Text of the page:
Employment Agreement Provisions Not an ERISA Plan

October 7, 2013 (PLANSPONSOR.com) – A federal appellate court found two employment agreements were not benefit plans covered by the Employee Retirement Income Security Act (ERISA).

In the case of Cantrell v. Briggs & Veselka Co., the 5th U.S. Circuit Court of Appeals reversed the decision of the U.S. District Court for the Southern District of Texas, which ruled the employment agreements were subject to ERISA.

After merging their accounting firm with the defendant’s firm, Briggs & Veselka Co., plaintiffs Carol and Patrick Cantrell entered into employment agreements with said company. Patrick later retired and began practicing law. Carol gave notice of her own retirement about two years after Patrick. In the process of Carol giving notice, the defendant believed she was violating a noncompete clause in her employment agreement and eventually terminated her with cause. The defendant also determined that Carol had forfeited her deferred compensation and made no payments to her. Patrick’s payments were stopped, and he too was accused by the defendant of violating his noncompete clause, therefore forfeiting his deferred compensation.

Carol and Patrick filed their lawsuit for deferred compensation payments. The defendant claimed that the employment agreements were considered ERISA plans and, therefore, the Cantrells could not sue them in state court. The Cantrells eventually moved to remand the case back the state court, a request that was denied by the District Court, which ruled that the agreements were ERISA plans. The Cantrells then appealed to the 5th Circuit.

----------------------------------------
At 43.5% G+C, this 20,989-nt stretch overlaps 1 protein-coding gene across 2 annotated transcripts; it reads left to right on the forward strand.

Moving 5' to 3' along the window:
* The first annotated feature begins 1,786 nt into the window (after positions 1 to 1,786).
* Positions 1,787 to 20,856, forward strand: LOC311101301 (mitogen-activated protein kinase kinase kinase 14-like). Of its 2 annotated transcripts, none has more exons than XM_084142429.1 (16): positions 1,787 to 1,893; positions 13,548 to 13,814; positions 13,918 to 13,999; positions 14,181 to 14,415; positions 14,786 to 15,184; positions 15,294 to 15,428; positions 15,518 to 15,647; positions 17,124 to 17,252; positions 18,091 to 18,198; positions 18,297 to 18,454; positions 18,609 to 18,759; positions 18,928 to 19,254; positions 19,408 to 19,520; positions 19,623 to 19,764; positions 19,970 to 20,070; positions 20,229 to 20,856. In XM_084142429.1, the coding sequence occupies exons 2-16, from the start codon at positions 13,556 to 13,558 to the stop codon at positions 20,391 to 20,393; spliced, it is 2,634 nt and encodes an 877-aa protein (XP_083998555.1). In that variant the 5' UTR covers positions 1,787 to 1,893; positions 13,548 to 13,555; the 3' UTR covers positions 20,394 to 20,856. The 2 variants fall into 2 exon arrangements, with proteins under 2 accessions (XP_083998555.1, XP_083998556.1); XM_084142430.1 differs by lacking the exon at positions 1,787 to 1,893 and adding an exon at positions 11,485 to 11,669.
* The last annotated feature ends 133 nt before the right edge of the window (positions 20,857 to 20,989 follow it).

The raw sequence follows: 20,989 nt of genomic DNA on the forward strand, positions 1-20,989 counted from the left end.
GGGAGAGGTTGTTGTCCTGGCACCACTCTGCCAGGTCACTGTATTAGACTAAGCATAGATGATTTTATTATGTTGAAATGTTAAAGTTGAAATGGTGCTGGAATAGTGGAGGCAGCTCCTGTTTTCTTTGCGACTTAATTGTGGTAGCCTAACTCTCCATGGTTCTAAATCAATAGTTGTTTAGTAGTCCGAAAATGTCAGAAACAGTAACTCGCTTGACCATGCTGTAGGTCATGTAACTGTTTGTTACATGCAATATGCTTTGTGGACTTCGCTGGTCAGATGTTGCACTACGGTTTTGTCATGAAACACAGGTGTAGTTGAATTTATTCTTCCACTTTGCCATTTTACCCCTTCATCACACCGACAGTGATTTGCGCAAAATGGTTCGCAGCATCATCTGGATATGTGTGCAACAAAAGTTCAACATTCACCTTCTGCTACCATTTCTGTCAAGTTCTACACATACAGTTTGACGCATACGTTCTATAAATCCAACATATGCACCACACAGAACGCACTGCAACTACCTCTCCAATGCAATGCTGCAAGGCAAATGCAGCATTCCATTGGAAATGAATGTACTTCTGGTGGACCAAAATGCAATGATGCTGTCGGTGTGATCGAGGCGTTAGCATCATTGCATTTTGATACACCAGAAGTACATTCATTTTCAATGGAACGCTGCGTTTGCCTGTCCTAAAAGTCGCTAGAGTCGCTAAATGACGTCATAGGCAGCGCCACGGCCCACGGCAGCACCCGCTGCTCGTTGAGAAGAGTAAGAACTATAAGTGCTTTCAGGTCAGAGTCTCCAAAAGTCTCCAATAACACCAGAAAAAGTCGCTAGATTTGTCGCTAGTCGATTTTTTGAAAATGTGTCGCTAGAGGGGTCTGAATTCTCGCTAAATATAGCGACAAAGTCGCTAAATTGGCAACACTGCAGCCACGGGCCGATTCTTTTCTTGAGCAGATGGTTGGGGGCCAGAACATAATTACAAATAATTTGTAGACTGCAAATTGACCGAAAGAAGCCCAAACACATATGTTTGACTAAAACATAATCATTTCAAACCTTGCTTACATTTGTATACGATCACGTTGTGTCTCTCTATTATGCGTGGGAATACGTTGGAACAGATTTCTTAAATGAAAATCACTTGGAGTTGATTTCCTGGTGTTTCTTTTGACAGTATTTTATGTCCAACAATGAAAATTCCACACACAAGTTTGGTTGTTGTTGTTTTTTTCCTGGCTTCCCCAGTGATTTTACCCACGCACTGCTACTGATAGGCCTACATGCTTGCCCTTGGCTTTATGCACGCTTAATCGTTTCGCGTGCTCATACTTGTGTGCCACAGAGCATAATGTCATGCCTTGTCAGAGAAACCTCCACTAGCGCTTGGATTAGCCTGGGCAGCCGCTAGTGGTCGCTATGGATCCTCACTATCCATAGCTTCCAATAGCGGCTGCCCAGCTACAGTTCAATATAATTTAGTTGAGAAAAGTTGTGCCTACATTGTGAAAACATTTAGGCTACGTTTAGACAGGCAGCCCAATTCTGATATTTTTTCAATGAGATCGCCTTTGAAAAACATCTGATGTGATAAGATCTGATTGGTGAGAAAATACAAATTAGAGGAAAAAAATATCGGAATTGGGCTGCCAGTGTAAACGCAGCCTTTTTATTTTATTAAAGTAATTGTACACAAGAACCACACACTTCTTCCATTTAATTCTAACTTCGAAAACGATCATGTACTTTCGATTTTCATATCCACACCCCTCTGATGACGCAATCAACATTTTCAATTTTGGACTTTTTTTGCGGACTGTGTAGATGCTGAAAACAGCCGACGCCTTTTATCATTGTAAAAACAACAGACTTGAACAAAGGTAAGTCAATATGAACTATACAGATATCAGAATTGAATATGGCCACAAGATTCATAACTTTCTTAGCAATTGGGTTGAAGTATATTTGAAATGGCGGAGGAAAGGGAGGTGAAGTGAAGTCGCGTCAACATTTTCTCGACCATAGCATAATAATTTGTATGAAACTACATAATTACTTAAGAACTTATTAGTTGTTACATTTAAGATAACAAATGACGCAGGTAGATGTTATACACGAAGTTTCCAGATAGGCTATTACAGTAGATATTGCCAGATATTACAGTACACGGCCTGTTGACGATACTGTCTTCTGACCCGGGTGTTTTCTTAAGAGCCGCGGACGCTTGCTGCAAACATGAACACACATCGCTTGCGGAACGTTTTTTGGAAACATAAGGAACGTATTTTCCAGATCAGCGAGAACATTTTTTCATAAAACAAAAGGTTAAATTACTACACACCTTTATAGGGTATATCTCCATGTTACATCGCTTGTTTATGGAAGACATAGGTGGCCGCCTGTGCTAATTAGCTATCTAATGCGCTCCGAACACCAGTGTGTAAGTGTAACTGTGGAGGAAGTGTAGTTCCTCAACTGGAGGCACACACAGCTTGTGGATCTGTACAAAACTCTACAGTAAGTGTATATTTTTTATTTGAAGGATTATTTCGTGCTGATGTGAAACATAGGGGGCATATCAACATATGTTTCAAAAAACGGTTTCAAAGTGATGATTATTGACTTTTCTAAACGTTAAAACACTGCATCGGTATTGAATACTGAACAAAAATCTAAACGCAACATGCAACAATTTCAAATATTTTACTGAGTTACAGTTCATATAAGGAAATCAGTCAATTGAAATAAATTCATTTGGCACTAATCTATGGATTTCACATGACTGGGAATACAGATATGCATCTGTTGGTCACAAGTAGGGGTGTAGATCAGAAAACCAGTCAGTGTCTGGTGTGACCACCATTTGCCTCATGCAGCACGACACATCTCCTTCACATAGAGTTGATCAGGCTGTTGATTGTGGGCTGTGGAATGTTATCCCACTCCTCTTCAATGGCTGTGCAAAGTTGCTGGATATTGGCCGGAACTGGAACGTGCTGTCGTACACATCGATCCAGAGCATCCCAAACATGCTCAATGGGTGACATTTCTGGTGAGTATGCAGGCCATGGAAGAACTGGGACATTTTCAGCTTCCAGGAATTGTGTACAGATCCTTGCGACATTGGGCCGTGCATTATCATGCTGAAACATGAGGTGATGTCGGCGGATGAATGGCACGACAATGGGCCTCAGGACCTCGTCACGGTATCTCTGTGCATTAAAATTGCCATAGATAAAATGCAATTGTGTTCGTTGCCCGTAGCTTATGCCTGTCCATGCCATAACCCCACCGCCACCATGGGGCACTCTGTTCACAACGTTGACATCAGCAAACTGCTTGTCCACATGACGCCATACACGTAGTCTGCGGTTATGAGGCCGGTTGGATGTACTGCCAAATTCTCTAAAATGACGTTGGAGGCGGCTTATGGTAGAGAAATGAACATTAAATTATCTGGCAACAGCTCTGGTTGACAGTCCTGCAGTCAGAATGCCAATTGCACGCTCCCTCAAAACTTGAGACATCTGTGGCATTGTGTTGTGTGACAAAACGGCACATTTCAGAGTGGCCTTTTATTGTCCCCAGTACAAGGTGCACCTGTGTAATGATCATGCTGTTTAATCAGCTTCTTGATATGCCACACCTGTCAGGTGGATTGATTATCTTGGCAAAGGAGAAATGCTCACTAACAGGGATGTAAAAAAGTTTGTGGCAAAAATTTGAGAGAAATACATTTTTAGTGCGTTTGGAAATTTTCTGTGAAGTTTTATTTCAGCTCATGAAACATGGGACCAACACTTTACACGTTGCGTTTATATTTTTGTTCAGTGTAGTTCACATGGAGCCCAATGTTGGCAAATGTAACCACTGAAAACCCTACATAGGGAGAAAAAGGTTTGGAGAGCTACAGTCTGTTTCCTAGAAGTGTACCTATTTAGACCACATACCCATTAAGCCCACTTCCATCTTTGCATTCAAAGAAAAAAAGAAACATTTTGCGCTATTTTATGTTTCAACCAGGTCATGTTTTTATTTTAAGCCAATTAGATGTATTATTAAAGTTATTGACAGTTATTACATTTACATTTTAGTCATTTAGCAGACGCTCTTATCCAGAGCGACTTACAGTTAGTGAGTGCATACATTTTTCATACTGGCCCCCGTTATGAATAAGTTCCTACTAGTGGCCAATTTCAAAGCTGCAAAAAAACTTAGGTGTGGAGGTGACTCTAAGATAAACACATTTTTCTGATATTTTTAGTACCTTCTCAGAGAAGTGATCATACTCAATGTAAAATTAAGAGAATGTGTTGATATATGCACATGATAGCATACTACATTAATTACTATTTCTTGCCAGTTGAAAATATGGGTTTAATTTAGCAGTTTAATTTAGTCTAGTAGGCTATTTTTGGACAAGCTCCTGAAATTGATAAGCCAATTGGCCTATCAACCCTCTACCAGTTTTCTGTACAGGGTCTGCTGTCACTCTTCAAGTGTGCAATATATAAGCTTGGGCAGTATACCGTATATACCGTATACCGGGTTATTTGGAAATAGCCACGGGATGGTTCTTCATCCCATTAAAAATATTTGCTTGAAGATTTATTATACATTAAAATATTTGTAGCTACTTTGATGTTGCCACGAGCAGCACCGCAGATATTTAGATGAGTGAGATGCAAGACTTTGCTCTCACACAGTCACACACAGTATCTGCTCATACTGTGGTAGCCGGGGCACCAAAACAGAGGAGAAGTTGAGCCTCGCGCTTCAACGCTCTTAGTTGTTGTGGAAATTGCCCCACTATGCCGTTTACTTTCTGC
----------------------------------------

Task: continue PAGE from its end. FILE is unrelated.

Finding that the employment agreements were subject to state law, the appellate court examined the cases of Fort Halifax Packing Co. Inc. v. Coyne and Tinoco v. Marine Chartering Co. Inc. With Fort Halifax, the court pointed to the standard that “in order to constitute an ERISA plan, a program must necessitate the existence of an ongoing administrative program to meet the employer’s obligation.” With Tinoco, the court pointed to the standard that an arrangement for payment to employees was “based on a one-time calculation using a fixed formula” and that “the option of receiving that payment over a period of time does not … amount to an administrative scheme.”

The full text of the appellate court’s opinion can be found here.